pre-, prae-

(Latin: before [both in time and place])

The prefix prae- can actually be substituted for pre- because both of them are different spellings for the same prefix meaning "before".

pretext (s) (noun), pretexts (pl)
1. A misleading or untrue explanation given for doing something in an attempt to conceal the real reason: Sabina went back to her boyfriend's apartment with the pretext that she had forgotten her purse.
2. An effort or strategy intended to conceal something: Frank had a pretext that the heavy traffic kept him from coming to work on time; however, it was really because he didn't get up in time.
3. Etymology: from Latin praetexere, "to disguise, to cover"; from prae-, "before" + texere, "to weave."
A fictitious purpose for an activity.
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A supposedly pretended excuse.
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A false reason for not doing something.
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pretone, pretonic
The syllable or vowel preceding the stressed or accented syllable; so pretonic, coming immediately before the stressed or tonic syllable.
1. To be greater in influence or strength; to triumph.
2. To be or become effecive; to win out.
3. To be in current force, to use, or to effect.
prevalence, prevalent
Widely existing, accepted, or practiced.
prevaricate (pri VAR i kayt") (verb), prevaricates; prevaricated; prevaricating
1. To be deliberately ambiguous or unclear in order to mislead or to withhold information: The local officials prevaricated about the real costs of the new city hall.
2. To avoid giving a direct and honest answer or opinion, or a clear and truthful account of a situation, especially by quibbling or being deliberately ambiguous or misleading: When anyone prevaricates, he or she is avoiding telling the truth or is not providing the real facts.
3. To stray from or to evade the truth; to equivocate: As a witness under oath, Bert didn't prevaricate but he answered all of the questions honestly.
4. Etymology: from Latin prevaricate, "to walk crookedly" from varus, "knock-kneed"; from this the verb varicare, "straddle" was combined with the prefix prae-, "before, beyond" which produced praevaricari, "to walk crookedly" or "to deviate from straightforward behavior" and "to turn away from the truth".
To stray or to deviate from the truth and so to lie.
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prevarication (s) (noun), prevarications (pl)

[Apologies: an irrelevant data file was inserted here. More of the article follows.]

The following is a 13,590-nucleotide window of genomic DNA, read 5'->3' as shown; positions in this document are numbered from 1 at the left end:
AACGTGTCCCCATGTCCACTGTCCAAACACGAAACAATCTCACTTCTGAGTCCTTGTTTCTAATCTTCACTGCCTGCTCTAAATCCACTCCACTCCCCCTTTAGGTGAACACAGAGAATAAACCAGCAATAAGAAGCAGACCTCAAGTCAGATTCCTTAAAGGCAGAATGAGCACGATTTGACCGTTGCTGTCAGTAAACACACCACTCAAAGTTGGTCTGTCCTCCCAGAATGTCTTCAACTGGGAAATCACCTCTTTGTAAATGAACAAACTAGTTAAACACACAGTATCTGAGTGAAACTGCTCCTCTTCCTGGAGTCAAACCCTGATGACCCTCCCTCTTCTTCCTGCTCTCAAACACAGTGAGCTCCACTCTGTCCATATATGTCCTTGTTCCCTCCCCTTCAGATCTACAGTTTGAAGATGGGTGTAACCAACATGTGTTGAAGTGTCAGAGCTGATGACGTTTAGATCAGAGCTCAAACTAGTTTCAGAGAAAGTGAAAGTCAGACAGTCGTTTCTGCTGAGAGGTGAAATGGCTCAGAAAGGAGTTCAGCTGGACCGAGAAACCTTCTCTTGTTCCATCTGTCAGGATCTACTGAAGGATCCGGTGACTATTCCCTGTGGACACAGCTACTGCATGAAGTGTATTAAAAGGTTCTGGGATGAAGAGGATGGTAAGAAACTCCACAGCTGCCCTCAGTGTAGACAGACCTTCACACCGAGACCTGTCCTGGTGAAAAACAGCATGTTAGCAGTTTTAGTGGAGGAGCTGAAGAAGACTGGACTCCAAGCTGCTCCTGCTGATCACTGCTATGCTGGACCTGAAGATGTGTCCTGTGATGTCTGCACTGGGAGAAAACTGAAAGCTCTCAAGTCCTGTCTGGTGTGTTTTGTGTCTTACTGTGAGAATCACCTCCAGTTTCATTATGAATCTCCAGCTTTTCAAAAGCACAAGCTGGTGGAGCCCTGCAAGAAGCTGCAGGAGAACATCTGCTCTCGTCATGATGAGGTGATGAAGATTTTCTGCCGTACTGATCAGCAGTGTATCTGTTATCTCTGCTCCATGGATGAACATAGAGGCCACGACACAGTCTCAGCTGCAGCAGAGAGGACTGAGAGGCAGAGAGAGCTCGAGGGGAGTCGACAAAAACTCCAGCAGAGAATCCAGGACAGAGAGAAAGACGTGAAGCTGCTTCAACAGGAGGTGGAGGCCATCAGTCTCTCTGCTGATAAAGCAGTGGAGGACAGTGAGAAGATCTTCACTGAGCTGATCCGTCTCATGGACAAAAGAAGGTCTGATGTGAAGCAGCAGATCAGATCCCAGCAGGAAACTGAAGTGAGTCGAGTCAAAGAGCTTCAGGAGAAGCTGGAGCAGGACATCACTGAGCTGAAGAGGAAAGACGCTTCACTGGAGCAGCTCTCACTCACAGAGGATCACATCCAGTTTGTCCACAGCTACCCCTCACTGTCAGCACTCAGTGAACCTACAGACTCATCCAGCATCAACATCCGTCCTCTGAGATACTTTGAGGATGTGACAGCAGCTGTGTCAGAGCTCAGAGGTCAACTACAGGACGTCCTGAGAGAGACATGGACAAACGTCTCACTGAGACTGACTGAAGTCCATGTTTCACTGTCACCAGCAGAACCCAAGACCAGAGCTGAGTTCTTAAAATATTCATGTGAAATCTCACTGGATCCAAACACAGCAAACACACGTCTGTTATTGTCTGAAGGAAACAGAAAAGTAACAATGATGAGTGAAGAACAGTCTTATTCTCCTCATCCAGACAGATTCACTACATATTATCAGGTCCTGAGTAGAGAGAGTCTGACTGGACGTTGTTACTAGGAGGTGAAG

1. The deliberate act of intentionally being vague or ambiguous.
2. A statement that someone makes which perverts or avoids the truth.
3 Etymology: from about 1382, "divergence from a right course, transgression", from Old French prevaricacion, from Latin prævaricationem, "a stepping out of line (of duty or behavior)"; from prævaricatus, a form of prævaricari, "to make a sham accusation, to deviate"; literally, "to walk crookedly", from prae, "before" + varicare, "to straddle", from varicus "straddling", from varus, "bowlegged, knock-kneed".
prevaricator (s) (noun), prevaricators (pl)
1. Someone who repeatedly lies or refuses to be honest: There are some prevaricators who make a habit of always fibbing or trying to hoodwink people by exaggerating everything they say to other people.
2. Anyone who speaks so as to avoid the precise truth; a quibbler; an equivocator: A prevaricator originally meant a straddled or a bent-legged person with crooked legs or someone who, because of distorted legs, could not walk in a straight line; now, it is someone who purposely deviates or avoids speaking truthfully.
3. Etymology: from Latin praevaricator which came from prevaricatus; the past participle of the verb prevaricari, "to lie; literally, "to walk crookedly", as if "straddling something"; from prae, "before" + varicare, "to straddle, to walk crookedly".
Someone who does not tell the truth, a liar.
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1. Coming or occurring in advance of another thing.
2. Producing a sense of anticipation.
preventative (adjective), more preventative, most preventative
Relating to something that hinders or stops that which is bad from happening: Although preventative often refers to medicine, it can also used to talk about other things that someone tries to keep from existing.
1. An action or actions taken to stop someone from doing something or to prevent something from taking place.
2. An action or measure that makes it impossible or very difficult for someone to do a certain thing, or for something to happen.
1. A screening of a film for an advance showing to a selected audience before the public presentation of its release for the general public.
2. An advertisement consisting of short scenes from a motion picture that will appear in the near future or to watch (a movie, play, or exhibit) before it is released to the general public.
3. An introductory or preliminary message, sample, or overview; a foretaste of some event.
4. A piece printed in a paper or magazine or broadcast on radio or TV describing and commenting on something that is soon to be broadcast or presented to the public.
5. A sample or foretaste of something likely to occur in the future: "The political polls could provide a preview of the actual election results."

Related before-word units: ante-; antero-; anti-; pro-.

Related "time" units: aevum, evum; archaeo-, archeo-; Calendars; chrono-; horo-; Quotes: Time; tempo-.